As the industry charges toward a value-based care model, finding cost-effective connections that increase efficiency and improve outcomes in care will help enhance the accessibility and affordability of treatment.

#2 Telehealth and AI are Leading the Healthcare Transformation

The pandemic not only hastened the improvement of digital health solutions but also proved their necessity. Having access to essential digital health options removes barriers to social distancing, mitigating the spread of infectious disease. It also helps eliminate unnecessary in-person visits, which can help alleviate an exhaustingly large number of patients needing to be seen by a physician.

AI-assisted detection has become increasingly more secure, precise, and efficient compared to earlier methods. Predicting protein structure, therapy monitoring consciousness, and control of social networks and health through digital technology are among the well-known applications of AI in fighting COVID-19.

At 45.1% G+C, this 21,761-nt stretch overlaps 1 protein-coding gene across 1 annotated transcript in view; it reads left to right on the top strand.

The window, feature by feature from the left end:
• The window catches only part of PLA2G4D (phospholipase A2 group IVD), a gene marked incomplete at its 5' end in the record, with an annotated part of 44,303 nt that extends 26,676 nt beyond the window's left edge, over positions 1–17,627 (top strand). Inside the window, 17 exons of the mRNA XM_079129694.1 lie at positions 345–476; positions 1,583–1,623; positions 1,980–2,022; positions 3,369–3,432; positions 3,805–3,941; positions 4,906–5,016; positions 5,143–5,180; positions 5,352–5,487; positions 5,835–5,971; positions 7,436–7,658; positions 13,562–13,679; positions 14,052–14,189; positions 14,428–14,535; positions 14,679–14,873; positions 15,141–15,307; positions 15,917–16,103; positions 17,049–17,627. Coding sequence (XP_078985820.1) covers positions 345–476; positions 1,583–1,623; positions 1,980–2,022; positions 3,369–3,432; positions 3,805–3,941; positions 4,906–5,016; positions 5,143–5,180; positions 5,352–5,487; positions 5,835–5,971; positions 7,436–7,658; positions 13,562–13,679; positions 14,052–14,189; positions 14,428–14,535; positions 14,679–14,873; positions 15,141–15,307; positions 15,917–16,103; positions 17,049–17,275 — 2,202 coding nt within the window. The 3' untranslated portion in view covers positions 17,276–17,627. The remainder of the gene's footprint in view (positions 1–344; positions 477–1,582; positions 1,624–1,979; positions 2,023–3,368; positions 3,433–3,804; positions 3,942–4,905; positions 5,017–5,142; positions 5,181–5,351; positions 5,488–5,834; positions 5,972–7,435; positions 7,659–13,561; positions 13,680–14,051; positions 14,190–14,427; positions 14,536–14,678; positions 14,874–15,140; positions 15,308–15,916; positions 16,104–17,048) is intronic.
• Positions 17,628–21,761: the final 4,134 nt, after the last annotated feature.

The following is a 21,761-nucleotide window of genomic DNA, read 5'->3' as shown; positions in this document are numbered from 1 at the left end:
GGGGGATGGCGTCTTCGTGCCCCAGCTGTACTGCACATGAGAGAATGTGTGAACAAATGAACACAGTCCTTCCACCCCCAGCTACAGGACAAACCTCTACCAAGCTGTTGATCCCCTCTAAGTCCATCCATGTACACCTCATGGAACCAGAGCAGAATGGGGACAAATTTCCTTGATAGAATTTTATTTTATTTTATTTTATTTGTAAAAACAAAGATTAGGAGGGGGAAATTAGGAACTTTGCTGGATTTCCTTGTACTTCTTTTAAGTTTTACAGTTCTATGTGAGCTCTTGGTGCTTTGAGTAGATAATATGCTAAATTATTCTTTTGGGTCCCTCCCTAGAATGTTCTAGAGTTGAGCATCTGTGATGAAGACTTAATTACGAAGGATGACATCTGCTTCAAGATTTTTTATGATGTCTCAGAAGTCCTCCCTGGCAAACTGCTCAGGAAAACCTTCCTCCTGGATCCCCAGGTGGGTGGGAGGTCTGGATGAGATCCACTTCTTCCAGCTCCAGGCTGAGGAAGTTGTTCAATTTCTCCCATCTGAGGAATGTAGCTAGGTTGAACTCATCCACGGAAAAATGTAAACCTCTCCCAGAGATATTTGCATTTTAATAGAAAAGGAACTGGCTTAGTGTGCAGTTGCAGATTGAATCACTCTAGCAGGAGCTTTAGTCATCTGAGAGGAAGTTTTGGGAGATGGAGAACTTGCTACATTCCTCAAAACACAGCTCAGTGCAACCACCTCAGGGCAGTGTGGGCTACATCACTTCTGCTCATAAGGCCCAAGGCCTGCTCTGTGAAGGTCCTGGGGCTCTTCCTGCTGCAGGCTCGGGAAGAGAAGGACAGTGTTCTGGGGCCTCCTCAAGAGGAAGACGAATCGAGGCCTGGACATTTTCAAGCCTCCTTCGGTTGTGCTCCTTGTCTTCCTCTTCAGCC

Telehealth could also play a key role in the planning and response of a crisis – like a pandemic – by enhancing access to healthcare, decreasing exposure to disease for both staff and patients, preserving the limited supply of personal protective equipment, and reducing demand for healthcare facilities by patients.

#3 Enhancing Care Delivery, Affordability, and Accessibility Through RPM

Kaiser Family Foundation’s 2022 National Debt Survey reported that 50% of adults in the U.S. have trouble paying for healthcare expenses, so much so that they are without health insurance and not receiving the medical care they need.